Day 5 Ruth 1 ... Tough Love

"In the days when the judges ruled . . . " begins this charming tale about two scrappy women. It has nothing like the broad sweep of history found in Judges. Rather, Ruth narrows its focus to the story of one family trying to cope during chaotic, tumultuous times. In style, it calls to mind such stories of simple village life as Fiddler on the Roof.

Things got so bad in Canaan, especially after a severe famine, that Naomi's Israelite family migrated into enemy territory just to survive. There, her two sons married local pagan women and settled down. Years later, after both those sons and her husband had died, Naomi decided to return to the land of her birth. This book mainly tells of the stubborn loyalty of Naomi's daughter-in-law named Ruth.

Ruth and Naomi were unlikely friends. Ruth was young and strong; Naomi, past middle age and broken-hearted. In addition, they came from completely different ethnic and religious backgrounds. Who would have put them together? But somewhere along the way, Ruth had converted to the worship of the true God, and she insisted on returning with Naomi to the land of the Israelites.

In a few brief chapters, Ruth manages to capture a slice of agrarian life in ancient times. The male-dominated society posed problems for unattached women, and these two lived in harsh, trying times. Ruth served awhile as a migrant farm worker, surviving on the gleanings left in the fields by the harvesters. (God's laws required that wealthy farmers help the needy by leaving some grain behind for the poor to harvest.)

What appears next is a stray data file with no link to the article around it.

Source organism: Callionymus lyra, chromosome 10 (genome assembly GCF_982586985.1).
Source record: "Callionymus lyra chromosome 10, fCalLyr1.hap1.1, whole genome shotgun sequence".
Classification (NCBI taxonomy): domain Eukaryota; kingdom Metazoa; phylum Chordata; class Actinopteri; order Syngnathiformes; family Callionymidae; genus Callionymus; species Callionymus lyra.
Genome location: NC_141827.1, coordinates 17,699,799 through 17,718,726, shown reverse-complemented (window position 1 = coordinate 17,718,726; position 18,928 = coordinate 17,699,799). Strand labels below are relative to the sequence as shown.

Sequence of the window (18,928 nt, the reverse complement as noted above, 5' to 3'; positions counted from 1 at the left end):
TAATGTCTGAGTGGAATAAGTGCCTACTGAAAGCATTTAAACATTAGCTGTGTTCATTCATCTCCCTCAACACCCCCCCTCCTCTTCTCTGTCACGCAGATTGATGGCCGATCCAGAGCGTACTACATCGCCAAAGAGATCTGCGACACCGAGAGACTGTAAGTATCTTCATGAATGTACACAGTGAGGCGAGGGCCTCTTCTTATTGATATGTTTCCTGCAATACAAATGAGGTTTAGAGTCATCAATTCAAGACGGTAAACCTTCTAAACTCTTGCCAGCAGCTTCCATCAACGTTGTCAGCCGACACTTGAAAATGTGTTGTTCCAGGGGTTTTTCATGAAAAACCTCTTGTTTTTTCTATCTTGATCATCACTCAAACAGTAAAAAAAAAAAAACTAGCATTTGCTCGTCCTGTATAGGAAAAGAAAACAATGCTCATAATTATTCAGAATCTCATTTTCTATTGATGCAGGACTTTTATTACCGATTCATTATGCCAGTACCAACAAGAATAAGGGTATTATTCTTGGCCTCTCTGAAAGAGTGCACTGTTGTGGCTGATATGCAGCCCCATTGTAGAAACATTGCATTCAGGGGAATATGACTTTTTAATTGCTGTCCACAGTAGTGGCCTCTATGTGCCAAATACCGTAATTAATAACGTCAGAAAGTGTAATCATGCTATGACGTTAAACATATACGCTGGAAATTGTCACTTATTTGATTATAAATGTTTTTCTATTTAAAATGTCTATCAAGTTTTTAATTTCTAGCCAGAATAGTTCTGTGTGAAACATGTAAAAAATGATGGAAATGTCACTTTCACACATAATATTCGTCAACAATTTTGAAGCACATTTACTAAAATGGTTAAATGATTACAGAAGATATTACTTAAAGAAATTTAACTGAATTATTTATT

You can read this small book in several ways: as a tiny, elegant portrait of life in ancient times, or as a record of God's faithfulness to the needy, or as an inspiring story of undying friendship. Ultimately, Ruth does get a loving husband and both women find economic security. Perhaps the most accurate way to read this story, however, is as a missionary story. God not only accepted Ruth, a member of the despised Moabites, into his family, but also used her to produce Israel's greatest king. Ruth's great-grandson turned out to be David. To anyone who thinks God's love was for the Israelites only, Ruth's life makes a striking contradiction

Point to Ponder: When has a friend "gone out on a limb" for you?